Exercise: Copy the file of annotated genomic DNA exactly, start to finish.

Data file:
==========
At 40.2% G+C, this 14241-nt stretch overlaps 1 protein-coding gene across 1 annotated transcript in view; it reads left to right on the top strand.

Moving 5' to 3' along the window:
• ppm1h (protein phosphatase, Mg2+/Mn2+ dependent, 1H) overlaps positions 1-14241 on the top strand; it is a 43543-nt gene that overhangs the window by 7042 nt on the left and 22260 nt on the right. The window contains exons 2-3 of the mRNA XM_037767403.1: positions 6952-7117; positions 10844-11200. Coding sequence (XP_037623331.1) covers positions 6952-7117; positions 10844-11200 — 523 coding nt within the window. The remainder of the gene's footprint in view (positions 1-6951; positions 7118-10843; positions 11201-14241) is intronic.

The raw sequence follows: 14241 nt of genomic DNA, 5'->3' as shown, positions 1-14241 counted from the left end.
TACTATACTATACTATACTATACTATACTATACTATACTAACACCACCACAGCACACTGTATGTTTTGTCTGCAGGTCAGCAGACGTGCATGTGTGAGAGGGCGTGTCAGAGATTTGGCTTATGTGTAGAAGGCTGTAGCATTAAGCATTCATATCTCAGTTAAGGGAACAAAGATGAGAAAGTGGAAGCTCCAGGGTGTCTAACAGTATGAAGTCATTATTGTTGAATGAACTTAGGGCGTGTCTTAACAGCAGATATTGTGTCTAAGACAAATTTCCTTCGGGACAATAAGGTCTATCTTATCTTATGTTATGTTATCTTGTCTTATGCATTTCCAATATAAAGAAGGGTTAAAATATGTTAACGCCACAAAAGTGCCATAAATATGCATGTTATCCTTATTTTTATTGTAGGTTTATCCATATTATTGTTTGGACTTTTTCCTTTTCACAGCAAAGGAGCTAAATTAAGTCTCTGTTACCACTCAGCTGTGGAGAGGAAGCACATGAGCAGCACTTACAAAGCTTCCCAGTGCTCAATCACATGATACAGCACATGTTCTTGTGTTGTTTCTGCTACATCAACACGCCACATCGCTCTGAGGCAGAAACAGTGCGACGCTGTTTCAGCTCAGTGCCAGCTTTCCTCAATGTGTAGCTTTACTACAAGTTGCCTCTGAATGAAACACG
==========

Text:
At 40.2% G+C, this 14241-nt stretch overlaps 1 protein-coding gene across 1 annotated transcript in view; it reads left to right on the top strand.

Moving 5' to 3' along the window:
• ppm1h (protein phosphatase, Mg2+/Mn2+ dependent, 1H) overlaps positions 1-14241 on the top strand; it is a 43543-nt gene that overhangs the window by 7042 nt on the left and 22260 nt on the right. The window contains exons 2-3 of the mRNA XM_037767403.1: positions 6952-7117; positions 10844-11200. Coding sequence (XP_037623331.1) covers positions 6952-7117; positions 10844-11200 — 523 coding nt within the window. The remainder of the gene's footprint in view (positions 1-6951; positions 7118-10843; positions 11201-14241) is intronic.

The raw sequence follows: 14241 nt of genomic DNA, 5'->3' as shown, positions 1-14241 counted from the left end.
TACTATACTATACTATACTATACTATACTATACTATACTAACACCACCACAGCACACTGTATGTTTTGTCTGCAGGTCAGCAGACGTGCATGTGTGAGAGGGCGTGTCAGAGATTTGGCTTATGTGTAGAAGGCTGTAGCATTAAGCATTCATATCTCAGTTAAGGGAACAAAGATGAGAAAGTGGAAGCTCCAGGGTGTCTAACAGTATGAAGTCATTATTGTTGAATGAACTTAGGGCGTGTCTTAACAGCAGATATTGTGTCTAAGACAAATTTCCTTCGGGACAATAAGGTCTATCTTATCTTATGTTATGTTATCTTGTCTTATGCATTTCCAATATAAAGAAGGGTTAAAATATGTTAACGCCACAAAAGTGCCATAAATATGCATGTTATCCTTATTTTTATTGTAGGTTTATCCATATTATTGTTTGGACTTTTTCCTTTTCACAGCAAAGGAGCTAAATTAAGTCTCTGTTACCACTCAGCTGTGGAGAGGAAGCACATGAGCAGCACTTACAAAGCTTCCCAGTGCTCAATCACATGATACAGCACATGTTCTTGTGTTGTTTCTGCTACATCAACACGCCACATCGCTCTGAGGCAGAAACAGTGCGACGCTGTTTCAGCTCAGTGCCAGCTTTCCTCAATGTGTAGCTTTACTACAAGTTGCCTCTGAATGAAACACG